Attendees at the CAHS AGM via Zoom video on June 16 engaged in a lively, informal discussion on an increasingly important issue considering the age of most CAHS members. What are the best ways to arrange to preserve photo collections, art, books, memoirs, memorabilia, records and other historical resources of our members as they pass away?
The question is especially relevant in cases where a member has not designated his or her intentions, leaving the responsibility for aviation assets to family members who may or may not be interested in the material. In a worst-case scenario, the assets are discarded and disappear. Not only is history lost, there is also a loss of revenue for organizations that can use surplus books, for example, in fundraising.
A vast amount of material is held in personal collections among CAHS members and aviation enthusiasts across Canada. Preservation presents a daunting challenge. Aviation organizations and museums that could benefit from a collection may not have the space to accommodate it, nor the staff to catalogue it in detail.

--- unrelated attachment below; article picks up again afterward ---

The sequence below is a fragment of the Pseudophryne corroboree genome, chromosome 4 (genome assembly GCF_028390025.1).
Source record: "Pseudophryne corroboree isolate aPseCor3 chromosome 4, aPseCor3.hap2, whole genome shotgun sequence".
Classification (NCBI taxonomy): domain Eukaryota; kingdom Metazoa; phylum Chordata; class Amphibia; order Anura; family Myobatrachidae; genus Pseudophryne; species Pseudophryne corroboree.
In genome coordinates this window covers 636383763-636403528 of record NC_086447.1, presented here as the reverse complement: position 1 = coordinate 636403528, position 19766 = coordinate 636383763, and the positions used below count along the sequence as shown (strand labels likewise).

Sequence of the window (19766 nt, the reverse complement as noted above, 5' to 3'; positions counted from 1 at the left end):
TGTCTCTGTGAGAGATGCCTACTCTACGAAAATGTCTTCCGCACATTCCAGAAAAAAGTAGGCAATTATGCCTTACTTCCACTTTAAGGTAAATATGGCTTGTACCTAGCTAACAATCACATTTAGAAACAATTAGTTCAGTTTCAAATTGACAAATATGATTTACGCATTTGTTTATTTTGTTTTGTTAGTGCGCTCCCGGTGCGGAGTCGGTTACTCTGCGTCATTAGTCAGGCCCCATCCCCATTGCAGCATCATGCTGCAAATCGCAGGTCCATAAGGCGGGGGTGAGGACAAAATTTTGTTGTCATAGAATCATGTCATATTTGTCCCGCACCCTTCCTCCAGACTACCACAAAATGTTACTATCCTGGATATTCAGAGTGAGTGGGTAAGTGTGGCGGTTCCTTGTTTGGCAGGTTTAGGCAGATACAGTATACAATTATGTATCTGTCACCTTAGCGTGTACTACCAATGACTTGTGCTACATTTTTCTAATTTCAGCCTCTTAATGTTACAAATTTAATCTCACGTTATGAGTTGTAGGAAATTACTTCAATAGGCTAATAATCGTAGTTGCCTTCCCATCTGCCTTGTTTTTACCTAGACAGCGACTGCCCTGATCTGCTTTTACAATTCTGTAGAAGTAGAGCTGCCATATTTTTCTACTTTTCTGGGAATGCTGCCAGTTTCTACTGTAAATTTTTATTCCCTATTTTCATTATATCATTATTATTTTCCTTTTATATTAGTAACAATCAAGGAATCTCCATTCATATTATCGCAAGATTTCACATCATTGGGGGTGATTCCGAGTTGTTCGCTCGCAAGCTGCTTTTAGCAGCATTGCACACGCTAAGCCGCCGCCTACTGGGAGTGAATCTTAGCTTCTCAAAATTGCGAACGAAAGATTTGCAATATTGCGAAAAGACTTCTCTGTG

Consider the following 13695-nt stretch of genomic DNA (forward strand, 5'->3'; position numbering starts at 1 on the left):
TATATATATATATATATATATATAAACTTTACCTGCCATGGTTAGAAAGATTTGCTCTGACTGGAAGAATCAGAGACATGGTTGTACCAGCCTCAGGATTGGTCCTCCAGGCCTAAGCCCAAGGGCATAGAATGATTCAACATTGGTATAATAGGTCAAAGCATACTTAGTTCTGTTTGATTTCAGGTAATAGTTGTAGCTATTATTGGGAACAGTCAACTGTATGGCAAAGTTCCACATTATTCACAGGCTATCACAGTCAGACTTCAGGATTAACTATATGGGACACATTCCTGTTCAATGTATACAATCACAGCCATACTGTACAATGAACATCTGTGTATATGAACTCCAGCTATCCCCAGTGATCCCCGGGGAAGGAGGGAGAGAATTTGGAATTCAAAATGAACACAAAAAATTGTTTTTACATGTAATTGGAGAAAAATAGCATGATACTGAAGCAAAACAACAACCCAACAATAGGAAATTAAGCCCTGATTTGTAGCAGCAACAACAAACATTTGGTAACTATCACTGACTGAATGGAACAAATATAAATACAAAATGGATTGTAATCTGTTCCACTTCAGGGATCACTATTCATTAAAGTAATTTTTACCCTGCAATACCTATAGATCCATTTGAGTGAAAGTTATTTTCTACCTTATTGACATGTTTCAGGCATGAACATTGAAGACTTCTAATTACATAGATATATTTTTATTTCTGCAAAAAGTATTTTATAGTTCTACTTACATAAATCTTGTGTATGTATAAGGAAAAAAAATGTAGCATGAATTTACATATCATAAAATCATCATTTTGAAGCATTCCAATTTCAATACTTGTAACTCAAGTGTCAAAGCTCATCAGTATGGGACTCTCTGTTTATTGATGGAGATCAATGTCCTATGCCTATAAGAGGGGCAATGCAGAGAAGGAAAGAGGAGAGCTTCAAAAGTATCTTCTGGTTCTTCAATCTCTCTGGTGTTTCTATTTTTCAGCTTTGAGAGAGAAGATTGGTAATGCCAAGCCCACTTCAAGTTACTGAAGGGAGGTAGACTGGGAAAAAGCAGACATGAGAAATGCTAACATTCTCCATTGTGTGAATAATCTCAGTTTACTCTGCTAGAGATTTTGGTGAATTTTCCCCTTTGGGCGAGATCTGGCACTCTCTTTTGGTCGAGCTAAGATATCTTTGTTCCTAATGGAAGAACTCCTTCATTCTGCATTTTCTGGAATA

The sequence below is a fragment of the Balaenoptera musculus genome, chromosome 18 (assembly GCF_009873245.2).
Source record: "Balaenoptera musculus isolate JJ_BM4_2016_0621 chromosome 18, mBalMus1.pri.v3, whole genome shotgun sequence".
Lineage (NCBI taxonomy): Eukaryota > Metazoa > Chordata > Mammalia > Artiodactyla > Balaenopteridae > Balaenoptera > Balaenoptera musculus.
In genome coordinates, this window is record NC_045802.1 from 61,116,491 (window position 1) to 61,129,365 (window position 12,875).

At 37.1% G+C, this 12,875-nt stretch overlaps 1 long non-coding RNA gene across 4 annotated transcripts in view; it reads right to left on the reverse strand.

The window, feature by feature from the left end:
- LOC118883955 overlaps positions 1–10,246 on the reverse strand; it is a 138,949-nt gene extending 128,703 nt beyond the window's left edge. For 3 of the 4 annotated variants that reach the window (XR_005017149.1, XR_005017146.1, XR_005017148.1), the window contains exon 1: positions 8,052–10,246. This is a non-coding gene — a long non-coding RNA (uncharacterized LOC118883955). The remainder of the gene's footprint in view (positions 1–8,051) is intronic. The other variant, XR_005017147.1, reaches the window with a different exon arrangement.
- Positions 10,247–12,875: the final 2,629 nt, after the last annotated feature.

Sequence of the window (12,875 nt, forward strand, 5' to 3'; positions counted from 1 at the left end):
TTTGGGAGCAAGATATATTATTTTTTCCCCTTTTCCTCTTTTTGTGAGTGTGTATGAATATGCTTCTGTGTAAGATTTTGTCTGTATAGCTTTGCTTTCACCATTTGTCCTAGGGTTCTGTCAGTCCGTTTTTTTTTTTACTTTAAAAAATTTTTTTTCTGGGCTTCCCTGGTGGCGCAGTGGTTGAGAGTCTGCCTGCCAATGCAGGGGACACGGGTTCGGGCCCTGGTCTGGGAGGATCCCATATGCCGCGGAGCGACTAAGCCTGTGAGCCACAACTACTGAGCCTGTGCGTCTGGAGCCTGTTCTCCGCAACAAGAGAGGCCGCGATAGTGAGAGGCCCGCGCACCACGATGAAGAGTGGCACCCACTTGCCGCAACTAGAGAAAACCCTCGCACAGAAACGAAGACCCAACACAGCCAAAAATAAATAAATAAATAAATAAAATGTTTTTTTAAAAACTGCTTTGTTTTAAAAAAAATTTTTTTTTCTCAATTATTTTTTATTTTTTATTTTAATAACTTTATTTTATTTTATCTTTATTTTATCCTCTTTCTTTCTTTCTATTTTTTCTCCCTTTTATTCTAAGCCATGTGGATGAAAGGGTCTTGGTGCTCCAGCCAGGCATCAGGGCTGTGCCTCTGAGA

The issue took on more importance for Toronto aviation enthusiasts this year, with a “garage sale” of the impressive collection of Jack Phipps, CAHS #25, in Toronto. Jack’s wife, Veronica, conducted a successful two-day sale after Jack did not specify any plans for his collection.
Many of Jack’s books are still in fine condition and not only that, they often contain a fascinating newspaper clip or two. For instance, Jack saved a 1968 Kingston Whig-Standard story on the Kingston Flying Club’s 40th anniversary. The opening of the club in 1929, by none other than W.A. “Billy” Bishop, attracted more than 10,000 people and included a crack squadron of Curtiss Hawk fighters flown in from Selfridge Field near Detroit.
Veronica is interested in expressions of interest about remaining items, including prints by CAHS Patron Robert Bradford and no less than 66 books on naval history.
A collection of photos and slides by prolific aircraft photographer Douglas Broadribb, CAHS #2155, of Hamilton is another valuable resource. Fortunately, Doug’s daughter Vicki saved this considerable collection, and I’m now assisting her with preserving it.